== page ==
Weekly log: Feb 29 – Mar 6

It’s been a while since I’ve updated the weekly log thing. After Chinese New Year I haven’t prepared myself for doing research – that’s been almost two weeks. Teaching tasks have taken some time away from me this semester. My last presentation didn’t go well in Thomas Wong’s postgraduate seminar, and it took me a while to figure out what I have been doing.

Feb 29

I also include suggestions and thoughts from previous weeks in today’s log.

  1. Research is a social activity, so connect with your reader. That means, the merits of a research paper lie more in its ability to convince its readers. This will require the researcher to have clear writing style and follows the convention in research community. It is also the researcher’s responsibility to consider counter arguments to make her argument more convincing. Talking to more people about her research will also help, because then she will have a better sense of the questions people might ask, thus better deal with reviewer’s critiques. You will need to constant make good argument to build your ethos, and people will gradually have trust in you.
  2. I learned this lesson after an incompetent presentation of my thesis in postgraduate seminar. People were unhappy of my proposed use of “auto-ethnography” and the two comparable cases I gave them. In fact I was aware of the methodological issues, possibly even better than some of them. My data was much richer than I presented to them. But I failed to show them I know this. Thus I felt they were not taking my argument seriously, because I didn’t take the presentation seriously myself. Research is not only about reporting what you have found, but also about making people accept your report. In fact, the latter is perhaps more important at my current stage of career. In the past few months I’ve been too happy with my imagination, but my imagination is nothing because people won’t take it seriously. This is why Dr. Tian said the way some researcher in mainland China does their research will impede their later career. “You should write those things only after you are established.” Dr. Wang Liping had a similar point when I said I wanted to work on theory as The Social Construction of Reality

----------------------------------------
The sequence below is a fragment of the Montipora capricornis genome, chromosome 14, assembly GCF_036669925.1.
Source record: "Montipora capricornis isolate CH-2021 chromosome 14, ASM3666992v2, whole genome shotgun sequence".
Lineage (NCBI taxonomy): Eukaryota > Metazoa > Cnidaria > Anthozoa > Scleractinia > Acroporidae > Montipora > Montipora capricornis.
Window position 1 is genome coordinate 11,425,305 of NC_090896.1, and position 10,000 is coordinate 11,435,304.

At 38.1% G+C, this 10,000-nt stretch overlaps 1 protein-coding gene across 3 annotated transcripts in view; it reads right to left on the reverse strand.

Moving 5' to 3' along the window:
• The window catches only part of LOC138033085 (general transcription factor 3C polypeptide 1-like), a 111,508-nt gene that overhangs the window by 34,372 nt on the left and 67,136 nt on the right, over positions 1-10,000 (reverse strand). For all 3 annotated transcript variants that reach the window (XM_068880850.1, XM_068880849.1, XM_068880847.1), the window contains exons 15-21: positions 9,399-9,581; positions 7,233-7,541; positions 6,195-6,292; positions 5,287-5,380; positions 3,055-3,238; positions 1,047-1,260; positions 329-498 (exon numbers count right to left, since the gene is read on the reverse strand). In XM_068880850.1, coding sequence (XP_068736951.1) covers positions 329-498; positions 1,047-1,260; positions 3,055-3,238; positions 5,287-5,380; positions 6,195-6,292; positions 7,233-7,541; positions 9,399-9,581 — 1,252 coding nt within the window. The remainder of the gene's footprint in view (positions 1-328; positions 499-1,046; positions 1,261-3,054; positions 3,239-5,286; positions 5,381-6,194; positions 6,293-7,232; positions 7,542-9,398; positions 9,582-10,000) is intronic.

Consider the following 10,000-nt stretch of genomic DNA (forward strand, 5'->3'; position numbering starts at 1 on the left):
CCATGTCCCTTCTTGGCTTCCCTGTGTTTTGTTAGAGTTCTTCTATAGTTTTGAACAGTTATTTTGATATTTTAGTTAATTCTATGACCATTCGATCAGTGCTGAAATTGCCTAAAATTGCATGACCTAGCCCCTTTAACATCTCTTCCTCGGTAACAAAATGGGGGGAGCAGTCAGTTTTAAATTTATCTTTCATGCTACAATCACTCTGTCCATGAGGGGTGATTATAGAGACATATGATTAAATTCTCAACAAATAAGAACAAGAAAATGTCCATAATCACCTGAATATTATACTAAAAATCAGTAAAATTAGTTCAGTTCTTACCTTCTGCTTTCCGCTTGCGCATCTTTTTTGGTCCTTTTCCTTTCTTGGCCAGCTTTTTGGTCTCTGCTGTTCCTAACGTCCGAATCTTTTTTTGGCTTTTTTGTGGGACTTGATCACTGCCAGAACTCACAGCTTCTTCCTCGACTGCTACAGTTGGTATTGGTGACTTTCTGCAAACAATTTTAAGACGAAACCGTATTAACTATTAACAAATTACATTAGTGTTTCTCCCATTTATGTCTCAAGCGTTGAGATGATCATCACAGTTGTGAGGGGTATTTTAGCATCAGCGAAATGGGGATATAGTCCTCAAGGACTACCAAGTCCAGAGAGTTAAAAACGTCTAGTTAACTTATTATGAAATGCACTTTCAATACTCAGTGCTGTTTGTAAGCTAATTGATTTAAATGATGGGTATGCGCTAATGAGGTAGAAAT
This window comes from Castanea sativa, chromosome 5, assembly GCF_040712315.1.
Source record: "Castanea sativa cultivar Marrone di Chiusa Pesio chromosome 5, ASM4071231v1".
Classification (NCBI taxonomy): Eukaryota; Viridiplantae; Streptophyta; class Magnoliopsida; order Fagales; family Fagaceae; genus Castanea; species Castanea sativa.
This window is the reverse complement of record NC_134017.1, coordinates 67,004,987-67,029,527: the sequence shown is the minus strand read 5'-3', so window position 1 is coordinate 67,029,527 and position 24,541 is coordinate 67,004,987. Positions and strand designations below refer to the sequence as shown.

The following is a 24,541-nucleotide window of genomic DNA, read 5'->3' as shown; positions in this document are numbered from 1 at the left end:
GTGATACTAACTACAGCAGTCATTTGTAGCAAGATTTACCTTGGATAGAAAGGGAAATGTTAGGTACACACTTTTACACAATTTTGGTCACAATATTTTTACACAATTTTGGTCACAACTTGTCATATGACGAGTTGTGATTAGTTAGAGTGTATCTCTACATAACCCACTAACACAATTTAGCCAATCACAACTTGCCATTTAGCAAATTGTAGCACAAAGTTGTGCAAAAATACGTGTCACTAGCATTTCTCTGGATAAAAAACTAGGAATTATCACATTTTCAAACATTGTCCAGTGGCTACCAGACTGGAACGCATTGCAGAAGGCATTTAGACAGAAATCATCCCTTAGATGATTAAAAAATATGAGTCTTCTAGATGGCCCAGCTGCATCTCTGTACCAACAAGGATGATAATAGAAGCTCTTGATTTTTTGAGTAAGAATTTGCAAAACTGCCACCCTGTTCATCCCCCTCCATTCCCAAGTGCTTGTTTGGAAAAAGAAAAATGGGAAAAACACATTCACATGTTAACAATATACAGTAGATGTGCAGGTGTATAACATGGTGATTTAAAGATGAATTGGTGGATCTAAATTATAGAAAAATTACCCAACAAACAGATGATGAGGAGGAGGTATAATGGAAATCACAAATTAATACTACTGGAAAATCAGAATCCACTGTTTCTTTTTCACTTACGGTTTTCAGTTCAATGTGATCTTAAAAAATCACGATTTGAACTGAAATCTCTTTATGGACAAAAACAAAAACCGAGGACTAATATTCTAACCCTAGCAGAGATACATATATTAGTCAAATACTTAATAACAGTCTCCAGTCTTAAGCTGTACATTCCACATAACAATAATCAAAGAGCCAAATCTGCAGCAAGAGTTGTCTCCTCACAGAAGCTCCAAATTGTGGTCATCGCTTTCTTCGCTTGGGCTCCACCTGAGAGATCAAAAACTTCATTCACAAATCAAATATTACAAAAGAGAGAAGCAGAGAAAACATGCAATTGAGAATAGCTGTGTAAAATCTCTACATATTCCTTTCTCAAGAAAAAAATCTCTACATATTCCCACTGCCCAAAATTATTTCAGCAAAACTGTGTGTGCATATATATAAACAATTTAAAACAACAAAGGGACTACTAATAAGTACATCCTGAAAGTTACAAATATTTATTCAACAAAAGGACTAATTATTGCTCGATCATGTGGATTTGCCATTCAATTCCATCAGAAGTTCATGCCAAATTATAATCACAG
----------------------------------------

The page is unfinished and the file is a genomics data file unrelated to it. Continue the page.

3. Write as you go along, everyday. For the following reasons – (These tips are from The Craft of Research)
    • Write to sort your data, your reading so you won’t feel everything is in a hopeless muddle.
    • Write to encourage your best critical thinking. Writing is thinking by itself.
    • Write so your life will be easier when you are drafting later.
    • Write to understand your source better.
  4. Sort your data along your argumentThis is connected to my problem in writing literature reviews. I tended to spend too much time reading every single word in a reading. But this is unnecessary, as I only need to take the key argument in a paper and sort it along my argument. This is where Dr. Tian will suggest “project-based reading”.
  5. Do not critique a source until you can summarise it. Self-evident.
  6. Significant problems are those that changed our way of looking at things. Great researchers are those who can propose great problems.



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